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6

This question is the subject of much current debate amongst regulators and banks. You are absolutely correct , many banks are alarmed that the demise of Libor will make their asset-liability management more difficult. Historically , banks have originated loans linked to Libor , reasoning that they will be able to pass along fluctuations in their funding ...


4

Here's my take on this. Firstly, in my experience, banks do not raise financing as a function of Libor, but rather as a function of the local Central Bank policy rate. As an example, the Czech Central Bank provides a 14-day reverse-repo facility ("the main financing rate"), whereby it lends govies for two weeks in exchange for cash, on which it ...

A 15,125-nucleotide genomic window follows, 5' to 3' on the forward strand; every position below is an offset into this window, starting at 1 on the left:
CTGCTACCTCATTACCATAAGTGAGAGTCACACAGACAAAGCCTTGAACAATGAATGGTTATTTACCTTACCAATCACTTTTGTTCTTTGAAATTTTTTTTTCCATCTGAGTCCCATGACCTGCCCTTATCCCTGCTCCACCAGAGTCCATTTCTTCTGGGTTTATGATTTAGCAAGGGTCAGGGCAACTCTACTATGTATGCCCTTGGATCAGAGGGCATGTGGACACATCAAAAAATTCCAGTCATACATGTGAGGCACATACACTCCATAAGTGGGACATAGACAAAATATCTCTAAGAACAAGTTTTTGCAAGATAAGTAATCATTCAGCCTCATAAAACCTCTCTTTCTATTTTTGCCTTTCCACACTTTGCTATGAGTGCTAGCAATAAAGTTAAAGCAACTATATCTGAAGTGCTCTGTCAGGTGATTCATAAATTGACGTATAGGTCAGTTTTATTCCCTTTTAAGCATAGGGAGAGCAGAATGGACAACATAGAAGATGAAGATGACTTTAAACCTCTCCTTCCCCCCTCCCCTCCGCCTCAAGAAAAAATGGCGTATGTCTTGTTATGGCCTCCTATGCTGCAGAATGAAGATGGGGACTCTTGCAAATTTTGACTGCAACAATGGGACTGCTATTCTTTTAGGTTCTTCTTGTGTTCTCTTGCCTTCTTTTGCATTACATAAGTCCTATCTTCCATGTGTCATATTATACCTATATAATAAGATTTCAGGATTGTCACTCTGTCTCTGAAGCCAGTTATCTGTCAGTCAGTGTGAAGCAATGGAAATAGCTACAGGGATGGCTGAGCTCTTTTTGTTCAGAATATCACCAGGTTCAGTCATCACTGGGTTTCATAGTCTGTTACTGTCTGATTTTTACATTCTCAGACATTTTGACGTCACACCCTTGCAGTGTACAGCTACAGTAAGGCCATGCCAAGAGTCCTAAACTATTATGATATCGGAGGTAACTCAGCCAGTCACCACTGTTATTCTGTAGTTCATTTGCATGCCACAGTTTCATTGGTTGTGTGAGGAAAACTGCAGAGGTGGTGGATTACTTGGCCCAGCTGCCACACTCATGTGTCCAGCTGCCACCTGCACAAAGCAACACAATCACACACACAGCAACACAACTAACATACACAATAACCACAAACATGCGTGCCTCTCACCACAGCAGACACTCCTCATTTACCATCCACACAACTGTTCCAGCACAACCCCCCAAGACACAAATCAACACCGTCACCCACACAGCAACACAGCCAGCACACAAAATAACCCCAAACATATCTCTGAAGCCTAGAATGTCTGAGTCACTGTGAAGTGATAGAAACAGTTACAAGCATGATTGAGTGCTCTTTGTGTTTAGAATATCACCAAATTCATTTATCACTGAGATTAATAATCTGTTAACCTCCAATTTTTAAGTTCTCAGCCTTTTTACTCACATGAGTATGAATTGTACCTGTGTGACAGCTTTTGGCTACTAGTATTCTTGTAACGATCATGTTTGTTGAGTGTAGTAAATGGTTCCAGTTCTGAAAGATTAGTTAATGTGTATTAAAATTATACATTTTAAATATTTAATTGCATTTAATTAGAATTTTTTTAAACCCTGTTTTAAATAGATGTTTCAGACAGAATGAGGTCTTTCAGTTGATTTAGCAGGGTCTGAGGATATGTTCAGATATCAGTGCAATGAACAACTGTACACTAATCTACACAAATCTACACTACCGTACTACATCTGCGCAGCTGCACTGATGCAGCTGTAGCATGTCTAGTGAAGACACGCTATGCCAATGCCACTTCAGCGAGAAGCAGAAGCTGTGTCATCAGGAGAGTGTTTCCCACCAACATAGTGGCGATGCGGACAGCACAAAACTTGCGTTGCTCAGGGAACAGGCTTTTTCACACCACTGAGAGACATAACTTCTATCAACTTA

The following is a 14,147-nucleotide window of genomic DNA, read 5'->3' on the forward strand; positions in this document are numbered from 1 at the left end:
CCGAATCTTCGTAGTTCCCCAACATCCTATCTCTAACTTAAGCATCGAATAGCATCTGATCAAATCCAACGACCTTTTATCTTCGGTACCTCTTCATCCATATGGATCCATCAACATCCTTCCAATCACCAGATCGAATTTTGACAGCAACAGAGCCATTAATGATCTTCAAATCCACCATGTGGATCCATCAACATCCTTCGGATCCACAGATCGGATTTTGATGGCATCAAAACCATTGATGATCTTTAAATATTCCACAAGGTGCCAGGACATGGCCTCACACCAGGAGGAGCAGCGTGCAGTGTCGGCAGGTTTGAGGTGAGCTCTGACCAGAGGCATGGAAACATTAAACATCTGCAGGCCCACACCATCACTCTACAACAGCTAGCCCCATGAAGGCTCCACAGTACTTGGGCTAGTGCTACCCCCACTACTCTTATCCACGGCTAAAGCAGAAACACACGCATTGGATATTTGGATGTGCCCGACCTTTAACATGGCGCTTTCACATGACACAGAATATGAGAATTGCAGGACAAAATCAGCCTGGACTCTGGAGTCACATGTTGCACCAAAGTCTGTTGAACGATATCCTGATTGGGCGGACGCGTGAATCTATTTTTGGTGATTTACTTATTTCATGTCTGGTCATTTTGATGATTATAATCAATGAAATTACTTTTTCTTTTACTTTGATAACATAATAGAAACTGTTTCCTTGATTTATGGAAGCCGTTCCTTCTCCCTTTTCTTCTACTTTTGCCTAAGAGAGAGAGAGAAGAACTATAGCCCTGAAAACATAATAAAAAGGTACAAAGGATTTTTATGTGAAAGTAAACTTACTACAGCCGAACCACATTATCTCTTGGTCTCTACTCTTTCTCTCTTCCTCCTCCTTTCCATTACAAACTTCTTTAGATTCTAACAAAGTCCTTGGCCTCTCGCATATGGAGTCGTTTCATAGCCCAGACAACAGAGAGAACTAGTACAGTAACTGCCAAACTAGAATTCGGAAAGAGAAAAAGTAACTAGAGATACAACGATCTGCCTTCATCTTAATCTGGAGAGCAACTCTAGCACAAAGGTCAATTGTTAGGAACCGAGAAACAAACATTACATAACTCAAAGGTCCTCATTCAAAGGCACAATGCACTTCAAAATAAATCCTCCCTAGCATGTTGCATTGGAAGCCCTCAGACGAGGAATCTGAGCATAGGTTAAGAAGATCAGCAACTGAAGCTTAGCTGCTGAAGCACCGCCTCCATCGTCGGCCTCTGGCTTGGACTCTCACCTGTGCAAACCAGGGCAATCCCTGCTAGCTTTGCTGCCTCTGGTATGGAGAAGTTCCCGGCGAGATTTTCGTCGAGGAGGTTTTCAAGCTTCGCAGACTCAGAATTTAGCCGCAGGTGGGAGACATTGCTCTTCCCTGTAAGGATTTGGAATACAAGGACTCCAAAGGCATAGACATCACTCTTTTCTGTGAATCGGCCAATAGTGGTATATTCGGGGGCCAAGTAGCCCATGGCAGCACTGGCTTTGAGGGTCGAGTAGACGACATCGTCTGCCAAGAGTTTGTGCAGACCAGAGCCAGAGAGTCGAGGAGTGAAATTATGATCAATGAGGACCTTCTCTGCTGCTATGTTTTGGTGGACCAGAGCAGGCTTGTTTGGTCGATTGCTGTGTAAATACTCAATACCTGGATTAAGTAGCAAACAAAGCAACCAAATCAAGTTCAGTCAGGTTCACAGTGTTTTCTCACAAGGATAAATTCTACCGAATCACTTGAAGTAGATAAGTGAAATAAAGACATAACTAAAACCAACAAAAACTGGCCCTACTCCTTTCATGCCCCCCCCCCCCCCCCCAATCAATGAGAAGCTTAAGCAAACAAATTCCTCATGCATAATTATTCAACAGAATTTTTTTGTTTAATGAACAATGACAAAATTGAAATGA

1

Good question. There are two things to consider: SOFR Swap curve USD LIBOR Swaps that will fall back onto the 90-day backward-compounded spot SOFR + a fixed spread. To my knowledge, SOFR swaps (i.e. 1 above) are already liquid and trade heavily: after all, London Clearing House switched to SOFR discounting from Fed-Funds discounting last year: these "...


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